Low-Level detections of halogenated volatile organic compounds in groundwater: Use in vulnerability assessments
Concentrations of halogenated volatile organic compounds (VOCs) were determined by gas chromatography (GC) with an electron-capture detector (GC-ECD) and by gas chromatography with mass spectrometry (GC-MS) in 109 groundwater samples from five study areas in the United States. In each case, the untreated water sample was used for drinking-water purposes or was from a monitoring well in an area near a drinking-water source. The minimum detection levels (MDLs) for 25 VOCs that were identified in GC-ECD chromatograms, typically, were two to more than four orders of magnitude below the GC-MS MDLs. At least six halogenated VOCs were detected in all of the water samples analyzed by GC-ECD, although one or more VOCs were detected in only 43% of the water samples analyzed by GC-MS. In nearly all of the samples, VOC concentrations were very low and presented no known health risk. Most of the low-level VOC detections indicated post-1940s recharge, or mixtures of recharge that contained a fraction of post-1940s water. Concentrations of selected halogenated VOCs in groundwater from natural and anthropogenic atmospheric sources were estimated and used to recognize water samples that are being impacted by nonatmospheric sources. A classification is presented to perform vulnerability assessments at the scale of individual wells using the number of halogenated VOC detections and total dissolved VOC concentrations in samples of untreated drinking water. The low-level VOC detections are useful in vulnerability assessments, particularly for samples in which no VOCs are detected by GC-MS analysis.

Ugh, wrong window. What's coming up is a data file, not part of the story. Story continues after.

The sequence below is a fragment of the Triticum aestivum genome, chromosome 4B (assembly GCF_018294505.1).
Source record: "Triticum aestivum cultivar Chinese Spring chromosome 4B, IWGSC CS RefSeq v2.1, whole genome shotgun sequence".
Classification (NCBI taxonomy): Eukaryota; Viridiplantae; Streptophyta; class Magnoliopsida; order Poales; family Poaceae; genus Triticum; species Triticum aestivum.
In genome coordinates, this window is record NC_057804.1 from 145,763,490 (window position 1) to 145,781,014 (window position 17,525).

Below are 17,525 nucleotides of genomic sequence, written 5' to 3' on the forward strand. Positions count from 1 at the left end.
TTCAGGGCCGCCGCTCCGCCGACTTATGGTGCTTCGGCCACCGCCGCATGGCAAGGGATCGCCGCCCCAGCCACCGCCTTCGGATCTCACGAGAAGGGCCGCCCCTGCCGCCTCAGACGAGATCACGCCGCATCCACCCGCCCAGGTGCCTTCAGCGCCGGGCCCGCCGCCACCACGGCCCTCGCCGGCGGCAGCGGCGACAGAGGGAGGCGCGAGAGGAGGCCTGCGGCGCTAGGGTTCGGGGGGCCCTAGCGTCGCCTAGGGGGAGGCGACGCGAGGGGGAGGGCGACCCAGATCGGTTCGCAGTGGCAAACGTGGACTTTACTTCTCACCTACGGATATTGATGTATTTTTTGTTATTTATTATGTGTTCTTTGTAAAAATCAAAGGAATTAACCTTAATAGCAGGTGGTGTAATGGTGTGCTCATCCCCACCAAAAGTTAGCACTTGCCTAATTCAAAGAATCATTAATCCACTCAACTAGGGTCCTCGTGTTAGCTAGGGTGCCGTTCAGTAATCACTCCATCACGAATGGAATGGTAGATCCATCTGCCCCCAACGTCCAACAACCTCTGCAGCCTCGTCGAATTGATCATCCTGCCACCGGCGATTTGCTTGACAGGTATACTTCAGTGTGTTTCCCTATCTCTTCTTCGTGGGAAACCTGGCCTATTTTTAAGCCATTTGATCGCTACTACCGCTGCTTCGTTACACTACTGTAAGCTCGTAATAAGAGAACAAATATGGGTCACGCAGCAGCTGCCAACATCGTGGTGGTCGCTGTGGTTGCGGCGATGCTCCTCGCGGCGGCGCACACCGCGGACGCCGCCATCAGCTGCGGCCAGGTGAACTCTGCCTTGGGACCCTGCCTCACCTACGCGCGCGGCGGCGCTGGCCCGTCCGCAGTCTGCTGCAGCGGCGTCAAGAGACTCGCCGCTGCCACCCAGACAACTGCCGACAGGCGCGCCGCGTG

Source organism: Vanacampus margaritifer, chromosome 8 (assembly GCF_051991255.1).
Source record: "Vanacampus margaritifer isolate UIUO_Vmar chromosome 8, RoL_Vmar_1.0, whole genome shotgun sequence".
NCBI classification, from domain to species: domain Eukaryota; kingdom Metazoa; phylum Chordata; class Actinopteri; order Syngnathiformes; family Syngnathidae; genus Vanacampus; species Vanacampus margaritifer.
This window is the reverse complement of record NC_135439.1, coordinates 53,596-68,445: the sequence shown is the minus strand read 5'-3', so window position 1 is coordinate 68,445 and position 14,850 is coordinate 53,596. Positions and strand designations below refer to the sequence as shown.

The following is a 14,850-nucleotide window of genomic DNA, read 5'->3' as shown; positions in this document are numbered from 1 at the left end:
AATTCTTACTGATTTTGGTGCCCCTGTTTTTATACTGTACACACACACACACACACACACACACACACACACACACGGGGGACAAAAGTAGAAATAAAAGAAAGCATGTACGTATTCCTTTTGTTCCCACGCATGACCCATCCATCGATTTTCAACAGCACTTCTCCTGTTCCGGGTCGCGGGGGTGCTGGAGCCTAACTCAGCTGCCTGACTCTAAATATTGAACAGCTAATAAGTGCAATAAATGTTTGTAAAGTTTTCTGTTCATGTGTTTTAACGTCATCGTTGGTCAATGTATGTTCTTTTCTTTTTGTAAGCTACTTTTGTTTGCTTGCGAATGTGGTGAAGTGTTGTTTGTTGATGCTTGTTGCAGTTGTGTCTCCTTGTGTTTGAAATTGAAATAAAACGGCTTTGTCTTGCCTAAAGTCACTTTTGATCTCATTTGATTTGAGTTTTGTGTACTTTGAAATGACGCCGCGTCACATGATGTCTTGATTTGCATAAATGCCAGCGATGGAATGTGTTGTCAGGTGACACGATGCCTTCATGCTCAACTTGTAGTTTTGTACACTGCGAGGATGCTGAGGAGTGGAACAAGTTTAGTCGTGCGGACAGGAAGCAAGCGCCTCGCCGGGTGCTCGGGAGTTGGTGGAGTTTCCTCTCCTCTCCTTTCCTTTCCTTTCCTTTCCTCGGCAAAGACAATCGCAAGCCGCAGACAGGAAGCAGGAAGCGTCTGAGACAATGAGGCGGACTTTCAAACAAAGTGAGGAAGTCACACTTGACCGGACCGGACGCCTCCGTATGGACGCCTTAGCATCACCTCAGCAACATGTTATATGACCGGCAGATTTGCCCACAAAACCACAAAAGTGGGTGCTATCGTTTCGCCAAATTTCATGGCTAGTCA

Additional publication details
|Publication Subtype||Journal Article|
|Title||Low-Level detections of halogenated volatile organic compounds in groundwater: Use in vulnerability assessments|
|Series title||Journal of Hydrologic Engineering|
|Contributing office(s)||Toxic Substances Hydrology Program, California Water Science Center|